Add another 24 hours for a chuck roast...?

On Sunday, I put my chuck roast (2" thick) into the water bath for a 24 hour cook at 131*. I wrapped foil over the top, and put an insulated blanket around the container to prevent evaporation, and possible heat loss, as my set up is by a window, and it was to get cool that night.
24 hours later (2:00 pm) I removed the meat from it’s water bath and put it in the fridge. I didn’t sear the roast, as it was going into a stew.
With my veggies simmering in the pot with my homemade beef bone broth, I decided to check out the roast.
It was a nice medium rare, but chewy. So I cut it into chunks and added it to the stew. The stew cooked 2 more hours, and that saved it. It was no longer med-rare, of course.
I’m wondering if 24 more hours would have helped out with the roast coming out nice and tender. I won’t go with just another 12 hours of cooktime as I’m not getting up at 1:00 am to deal with the roast, lol. Any thoughts?

Jen, - more time, always more tender. It has been my experience that about 24 hours is long enough for tender results, but what’s tender in your chuck roast and in mine may vary considerably. Of course 24 hours longer would have produce more tender results.

However, like most things in life, - it really all depends. There are many cuts of beef that qualify for the appellation “chuck”, and they most certainly are not all created equal. I adise you to avoid things like bottom blade and the cuts from the shoulder and get cuts from as close as possible to the rib section. I look for solid whole-muscle pieces that slice and present nicely.

Also, as the names used varies by store and by region, ask the butchers for their advice.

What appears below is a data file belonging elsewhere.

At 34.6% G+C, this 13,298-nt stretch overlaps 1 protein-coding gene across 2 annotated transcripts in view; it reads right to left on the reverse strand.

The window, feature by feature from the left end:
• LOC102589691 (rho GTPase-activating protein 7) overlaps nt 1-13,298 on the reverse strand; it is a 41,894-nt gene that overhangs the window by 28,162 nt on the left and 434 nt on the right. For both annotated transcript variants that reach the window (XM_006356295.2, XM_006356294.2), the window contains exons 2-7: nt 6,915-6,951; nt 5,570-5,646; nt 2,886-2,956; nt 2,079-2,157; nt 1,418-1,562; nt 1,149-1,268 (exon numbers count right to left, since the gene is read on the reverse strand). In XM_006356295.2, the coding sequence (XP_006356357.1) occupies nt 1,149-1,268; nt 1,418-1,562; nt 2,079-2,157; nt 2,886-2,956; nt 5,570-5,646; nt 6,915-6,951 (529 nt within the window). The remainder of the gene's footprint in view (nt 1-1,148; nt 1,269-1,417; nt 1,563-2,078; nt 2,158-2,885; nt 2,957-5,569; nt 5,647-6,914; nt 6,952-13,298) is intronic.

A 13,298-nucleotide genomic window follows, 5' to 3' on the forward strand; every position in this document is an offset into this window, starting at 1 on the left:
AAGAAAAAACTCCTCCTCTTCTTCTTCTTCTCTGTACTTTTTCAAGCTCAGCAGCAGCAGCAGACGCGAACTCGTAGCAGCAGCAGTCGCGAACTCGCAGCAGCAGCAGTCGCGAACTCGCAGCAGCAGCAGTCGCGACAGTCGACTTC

When making a stew, or most often a braise, i will pre-sear the meat, then vacuum package it, then SV cook to enhance flavour development. Try it to get a more tasty outcome. I brown the aromatics in the same pan as i seared the meat to capture all the flavour possible.

Happy cooking.

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Hi chatnoir, thanks for your response. I had thought about searing the meat first, wasn’t sure if it would work out. I roasted onions and carrot chunks in the oven with a little olive oil rubbed on, and salt and peppered. The rest of the veggies were cubed turnips and whole radishes. Wish I had thought of mushrooms…
Thank you for your advice on cuts of meat. You’re very well informed, I jot down your advice in my journal.

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Hi, searing the meat and sautéing the mushroom and onion etc always helps. This browning develops flavours and colour due to a natural mallard reaction that only occurs at these higher heat with a reaction between the amino acids (protein) and sugars. This then produces natural msg and ribonucleotides which gives the rich umami flavours. John

Hello, menziesja. thanks for your reply, next time I do a roast I’ll be sure to sear first. I’m new to this way of cooking, and always appreciate the advice. Are you adding the sauted vegs in with the roast before sealing?

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Jen, Menziesja appears to be missing in action so i will respond.

Yes, vacuum package the seasoned and seared meat with just the roasted or sautéed vegetables. After cooking strain the contents of the cooking bag and discard the now-tatesless vegetables. Simmer and strain the cooking fluids to make a sauce or stew with fresh vegetables for enhanced flavour and texture.

Thanks for standing in, chatnoir. Sounds good!

just did a bottom blade chuck roast about 2 1/2 " thick for 24 hrs at 131Deg. turned out amazingingly tasty ad tender, unseared. don’t think all cuts though named the same are equal in everything. Age of animal for instance. while I think 24 hrsis agood point of reference, it obviously may end up that a little longer might be better. Dont know that 48 hrs is the answer but I AM sure that it will be more tender. perhaps start with an increase of 25% - 6 hrs. good luck, it’ll all come to you in time with practise

Thanks, Hammer088
I got one in the water right now, it’s almost at the end of it’s 48 hour cook, at 133f. It’s for another braise.